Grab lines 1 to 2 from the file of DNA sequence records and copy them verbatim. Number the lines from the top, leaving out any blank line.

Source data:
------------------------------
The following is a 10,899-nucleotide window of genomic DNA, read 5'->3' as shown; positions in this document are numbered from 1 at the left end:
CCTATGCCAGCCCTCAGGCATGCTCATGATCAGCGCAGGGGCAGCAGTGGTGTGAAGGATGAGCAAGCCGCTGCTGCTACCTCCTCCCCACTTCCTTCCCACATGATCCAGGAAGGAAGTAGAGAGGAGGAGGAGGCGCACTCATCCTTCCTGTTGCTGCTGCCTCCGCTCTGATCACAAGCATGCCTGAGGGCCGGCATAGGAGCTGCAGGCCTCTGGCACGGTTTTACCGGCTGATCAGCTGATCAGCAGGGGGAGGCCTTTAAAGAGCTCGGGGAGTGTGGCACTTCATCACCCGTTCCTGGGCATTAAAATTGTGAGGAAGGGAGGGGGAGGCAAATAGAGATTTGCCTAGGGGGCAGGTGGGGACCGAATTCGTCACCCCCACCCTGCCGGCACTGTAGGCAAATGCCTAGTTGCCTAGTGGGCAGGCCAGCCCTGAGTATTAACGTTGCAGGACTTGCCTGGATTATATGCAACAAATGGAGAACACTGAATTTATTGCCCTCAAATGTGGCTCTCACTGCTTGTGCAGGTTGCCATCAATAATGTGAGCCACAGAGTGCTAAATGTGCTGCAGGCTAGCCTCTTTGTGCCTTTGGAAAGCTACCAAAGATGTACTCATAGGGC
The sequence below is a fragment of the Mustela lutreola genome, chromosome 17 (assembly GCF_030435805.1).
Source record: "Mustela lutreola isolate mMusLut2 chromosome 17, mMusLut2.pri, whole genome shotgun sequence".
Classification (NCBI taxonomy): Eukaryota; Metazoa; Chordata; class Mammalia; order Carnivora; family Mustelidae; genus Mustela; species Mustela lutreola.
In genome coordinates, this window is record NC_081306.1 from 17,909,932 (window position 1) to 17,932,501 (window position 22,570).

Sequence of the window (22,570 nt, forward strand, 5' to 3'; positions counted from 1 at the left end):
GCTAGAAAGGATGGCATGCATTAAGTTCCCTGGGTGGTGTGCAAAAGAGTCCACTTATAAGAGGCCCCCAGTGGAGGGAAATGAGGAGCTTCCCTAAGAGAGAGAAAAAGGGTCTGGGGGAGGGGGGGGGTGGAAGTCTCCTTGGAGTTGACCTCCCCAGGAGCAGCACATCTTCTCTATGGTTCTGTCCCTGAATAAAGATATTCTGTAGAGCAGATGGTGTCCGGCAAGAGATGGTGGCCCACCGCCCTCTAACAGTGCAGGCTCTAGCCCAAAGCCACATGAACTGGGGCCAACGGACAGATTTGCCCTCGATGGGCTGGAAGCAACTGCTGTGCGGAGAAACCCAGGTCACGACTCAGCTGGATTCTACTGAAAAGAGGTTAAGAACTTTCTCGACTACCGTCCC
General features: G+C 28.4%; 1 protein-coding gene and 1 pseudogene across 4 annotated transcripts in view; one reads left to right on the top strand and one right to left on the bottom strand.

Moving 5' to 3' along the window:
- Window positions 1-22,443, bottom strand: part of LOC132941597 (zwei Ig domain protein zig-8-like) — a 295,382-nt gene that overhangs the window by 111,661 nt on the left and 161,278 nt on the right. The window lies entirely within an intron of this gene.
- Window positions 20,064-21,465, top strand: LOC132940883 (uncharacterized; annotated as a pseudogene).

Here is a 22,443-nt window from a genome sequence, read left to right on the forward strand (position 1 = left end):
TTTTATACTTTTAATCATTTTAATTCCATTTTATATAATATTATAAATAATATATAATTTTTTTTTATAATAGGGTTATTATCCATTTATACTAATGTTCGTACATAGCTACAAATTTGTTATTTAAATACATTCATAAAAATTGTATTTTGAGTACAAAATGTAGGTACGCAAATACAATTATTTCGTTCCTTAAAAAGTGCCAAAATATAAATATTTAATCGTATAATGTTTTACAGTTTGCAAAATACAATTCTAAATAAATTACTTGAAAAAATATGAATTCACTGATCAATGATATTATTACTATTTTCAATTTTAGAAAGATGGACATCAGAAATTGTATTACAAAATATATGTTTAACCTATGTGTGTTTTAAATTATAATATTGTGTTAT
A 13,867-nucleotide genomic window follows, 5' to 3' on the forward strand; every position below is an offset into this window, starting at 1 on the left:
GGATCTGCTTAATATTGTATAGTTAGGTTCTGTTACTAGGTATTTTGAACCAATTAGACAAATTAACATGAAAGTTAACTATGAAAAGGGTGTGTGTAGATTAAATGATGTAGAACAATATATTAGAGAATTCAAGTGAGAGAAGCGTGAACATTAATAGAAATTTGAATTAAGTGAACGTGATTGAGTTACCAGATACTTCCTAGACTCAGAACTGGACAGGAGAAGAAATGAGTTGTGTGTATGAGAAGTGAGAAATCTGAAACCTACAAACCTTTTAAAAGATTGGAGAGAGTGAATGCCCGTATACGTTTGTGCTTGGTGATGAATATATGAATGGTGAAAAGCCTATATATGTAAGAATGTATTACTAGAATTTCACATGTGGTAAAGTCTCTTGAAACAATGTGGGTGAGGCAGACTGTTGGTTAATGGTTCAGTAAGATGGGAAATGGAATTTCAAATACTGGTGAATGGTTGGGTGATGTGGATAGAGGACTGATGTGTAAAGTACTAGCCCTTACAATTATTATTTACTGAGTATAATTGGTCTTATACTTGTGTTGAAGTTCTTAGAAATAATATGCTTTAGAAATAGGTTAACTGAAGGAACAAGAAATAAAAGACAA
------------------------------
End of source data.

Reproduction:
The following is a 10,899-nucleotide window of genomic DNA, read 5'->3' as shown; positions in this document are numbered from 1 at the left end:
CCTATGCCAGCCCTCAGGCATGCTCATGATCAGCGCAGGGGCAGCAGTGGTGTGAAGGATGAGCAAGCCGCTGCTGCTACCTCCTCCCCACTTCCTTCCCACATGATCCAGGAAGGAAGTAGAGAGGAGGAGGAGGCGCACTCATCCTTCCTGTTGCTGCTGCCTCCGCTCTGATCACAAGCATGCCTGAGGGCCGGCATAGGAGCTGCAGGCCTCTGGCACGGTTTTACCGGCTGATCAGCTGATCAGCAGGGGGAGGCCTTTAAAGAGCTCGGGGAGTGTGGCACTTCATCACCCGTTCCTGGGCATTAAAATTGTGAGGAAGGGAGGGGGAGGCAAATAGAGATTTGCCTAGGGGGCAGGTGGGGACCGAATTCGTCACCCCCACCCTGCCGGCACTGTAGGCAAATGCCTAGTTGCCTAGTGGGCAGGCCAGCCCTGAGTATTAACGTTGCAGGACTTGCCTGGATTATATGCAACAAATGGAGAACACTGAATTTATTGCCCTCAAATGTGGCTCTCACTGCTTGTGCAGGTTGCCATCAATAATGTGAGCCACAGAGTGCTAAATGTGCTGCAGGCTAGCCTCTTTGTGCCTTTGGAAAGCTACCAAAGATGTACTCATAGGGC